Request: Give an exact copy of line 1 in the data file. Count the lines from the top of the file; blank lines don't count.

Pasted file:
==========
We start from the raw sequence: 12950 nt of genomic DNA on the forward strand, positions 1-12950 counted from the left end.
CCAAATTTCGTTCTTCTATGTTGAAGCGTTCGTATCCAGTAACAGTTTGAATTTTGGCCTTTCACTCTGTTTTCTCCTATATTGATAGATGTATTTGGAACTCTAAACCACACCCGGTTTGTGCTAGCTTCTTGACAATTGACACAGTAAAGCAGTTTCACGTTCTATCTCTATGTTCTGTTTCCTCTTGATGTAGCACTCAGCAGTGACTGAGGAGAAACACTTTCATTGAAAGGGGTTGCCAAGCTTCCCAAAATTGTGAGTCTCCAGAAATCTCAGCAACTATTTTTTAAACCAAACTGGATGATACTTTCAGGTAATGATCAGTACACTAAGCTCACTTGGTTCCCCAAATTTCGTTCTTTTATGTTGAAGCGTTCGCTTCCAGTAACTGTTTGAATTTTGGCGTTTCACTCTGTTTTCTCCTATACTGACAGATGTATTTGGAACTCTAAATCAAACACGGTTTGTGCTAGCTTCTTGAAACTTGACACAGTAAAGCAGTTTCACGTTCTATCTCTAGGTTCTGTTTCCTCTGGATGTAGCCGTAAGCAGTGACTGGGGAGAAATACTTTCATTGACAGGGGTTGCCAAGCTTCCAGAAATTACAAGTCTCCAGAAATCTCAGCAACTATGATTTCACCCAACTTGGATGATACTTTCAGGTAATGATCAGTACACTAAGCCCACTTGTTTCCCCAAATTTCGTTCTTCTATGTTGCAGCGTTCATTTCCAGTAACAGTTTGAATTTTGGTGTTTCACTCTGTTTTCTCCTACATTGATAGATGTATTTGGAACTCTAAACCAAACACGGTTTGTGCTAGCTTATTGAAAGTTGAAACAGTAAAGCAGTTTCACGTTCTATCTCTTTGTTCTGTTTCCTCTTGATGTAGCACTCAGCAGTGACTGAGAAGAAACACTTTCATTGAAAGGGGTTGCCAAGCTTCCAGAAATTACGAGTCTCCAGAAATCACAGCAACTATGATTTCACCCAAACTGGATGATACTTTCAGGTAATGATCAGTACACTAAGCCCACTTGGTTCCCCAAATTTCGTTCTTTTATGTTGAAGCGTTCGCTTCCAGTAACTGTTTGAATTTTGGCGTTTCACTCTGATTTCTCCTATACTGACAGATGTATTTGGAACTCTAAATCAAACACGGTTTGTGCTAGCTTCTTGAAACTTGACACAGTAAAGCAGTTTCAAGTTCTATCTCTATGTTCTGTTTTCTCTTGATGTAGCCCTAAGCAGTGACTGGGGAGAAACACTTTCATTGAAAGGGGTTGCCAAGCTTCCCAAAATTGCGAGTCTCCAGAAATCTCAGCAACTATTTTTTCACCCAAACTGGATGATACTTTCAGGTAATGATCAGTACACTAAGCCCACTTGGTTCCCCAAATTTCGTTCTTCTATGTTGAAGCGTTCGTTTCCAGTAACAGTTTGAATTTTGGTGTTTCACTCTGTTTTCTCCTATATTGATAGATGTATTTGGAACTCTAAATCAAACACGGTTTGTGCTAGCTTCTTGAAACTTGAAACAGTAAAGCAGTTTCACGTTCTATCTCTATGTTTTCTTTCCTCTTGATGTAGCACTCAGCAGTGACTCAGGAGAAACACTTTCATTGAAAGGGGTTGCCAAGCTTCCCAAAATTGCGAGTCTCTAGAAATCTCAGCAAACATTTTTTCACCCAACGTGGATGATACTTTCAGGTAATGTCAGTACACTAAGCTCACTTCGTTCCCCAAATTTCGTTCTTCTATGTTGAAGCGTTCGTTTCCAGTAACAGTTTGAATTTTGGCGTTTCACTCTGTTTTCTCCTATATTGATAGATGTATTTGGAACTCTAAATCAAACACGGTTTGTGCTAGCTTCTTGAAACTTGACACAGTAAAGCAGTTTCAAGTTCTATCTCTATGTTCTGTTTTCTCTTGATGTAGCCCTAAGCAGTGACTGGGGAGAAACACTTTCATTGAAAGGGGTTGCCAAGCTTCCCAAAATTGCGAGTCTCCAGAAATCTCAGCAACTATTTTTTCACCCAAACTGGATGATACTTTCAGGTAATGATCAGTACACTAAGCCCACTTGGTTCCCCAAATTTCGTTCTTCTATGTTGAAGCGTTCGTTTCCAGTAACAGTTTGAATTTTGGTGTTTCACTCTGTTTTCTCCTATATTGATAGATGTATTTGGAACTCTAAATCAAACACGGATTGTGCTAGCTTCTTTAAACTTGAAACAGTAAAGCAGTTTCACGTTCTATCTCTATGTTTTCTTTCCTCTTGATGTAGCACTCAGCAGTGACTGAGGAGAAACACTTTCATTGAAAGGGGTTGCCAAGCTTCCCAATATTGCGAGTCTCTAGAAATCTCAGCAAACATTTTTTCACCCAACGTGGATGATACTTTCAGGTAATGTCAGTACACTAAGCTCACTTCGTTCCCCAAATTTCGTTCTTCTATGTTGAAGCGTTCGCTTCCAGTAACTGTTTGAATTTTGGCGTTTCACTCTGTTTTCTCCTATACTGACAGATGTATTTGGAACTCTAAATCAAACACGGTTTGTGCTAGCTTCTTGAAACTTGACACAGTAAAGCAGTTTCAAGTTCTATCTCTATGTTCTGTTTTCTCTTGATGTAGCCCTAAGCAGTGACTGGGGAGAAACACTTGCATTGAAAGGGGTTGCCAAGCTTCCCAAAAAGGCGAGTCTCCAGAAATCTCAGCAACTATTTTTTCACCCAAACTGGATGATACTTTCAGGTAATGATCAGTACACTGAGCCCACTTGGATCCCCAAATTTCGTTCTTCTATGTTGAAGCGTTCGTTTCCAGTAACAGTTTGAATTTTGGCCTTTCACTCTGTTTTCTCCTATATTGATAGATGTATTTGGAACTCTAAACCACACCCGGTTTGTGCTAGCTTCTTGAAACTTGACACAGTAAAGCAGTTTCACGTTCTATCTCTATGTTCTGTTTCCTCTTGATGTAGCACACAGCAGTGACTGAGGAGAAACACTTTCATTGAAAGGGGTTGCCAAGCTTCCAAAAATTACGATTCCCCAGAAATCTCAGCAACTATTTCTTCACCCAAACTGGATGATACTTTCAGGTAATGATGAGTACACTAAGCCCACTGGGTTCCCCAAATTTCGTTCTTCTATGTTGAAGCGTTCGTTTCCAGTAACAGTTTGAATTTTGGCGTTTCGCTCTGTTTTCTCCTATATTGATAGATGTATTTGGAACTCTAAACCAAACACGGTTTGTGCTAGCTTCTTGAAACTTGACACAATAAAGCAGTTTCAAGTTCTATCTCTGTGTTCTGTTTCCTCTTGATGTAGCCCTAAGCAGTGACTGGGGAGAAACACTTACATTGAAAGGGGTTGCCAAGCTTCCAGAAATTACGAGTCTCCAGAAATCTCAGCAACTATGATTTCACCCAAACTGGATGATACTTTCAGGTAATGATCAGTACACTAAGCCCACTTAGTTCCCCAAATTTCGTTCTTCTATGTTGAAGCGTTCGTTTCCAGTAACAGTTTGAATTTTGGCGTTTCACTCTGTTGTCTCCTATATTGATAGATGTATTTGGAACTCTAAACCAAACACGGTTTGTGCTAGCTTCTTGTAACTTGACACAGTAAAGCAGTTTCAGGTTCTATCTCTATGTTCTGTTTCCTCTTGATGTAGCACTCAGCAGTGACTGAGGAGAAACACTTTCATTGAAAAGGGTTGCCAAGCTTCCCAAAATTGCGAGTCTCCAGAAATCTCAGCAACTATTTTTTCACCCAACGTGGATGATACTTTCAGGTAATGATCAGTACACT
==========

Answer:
We start from the raw sequence: 12950 nt of genomic DNA on the forward strand, positions 1-12950 counted from the left end.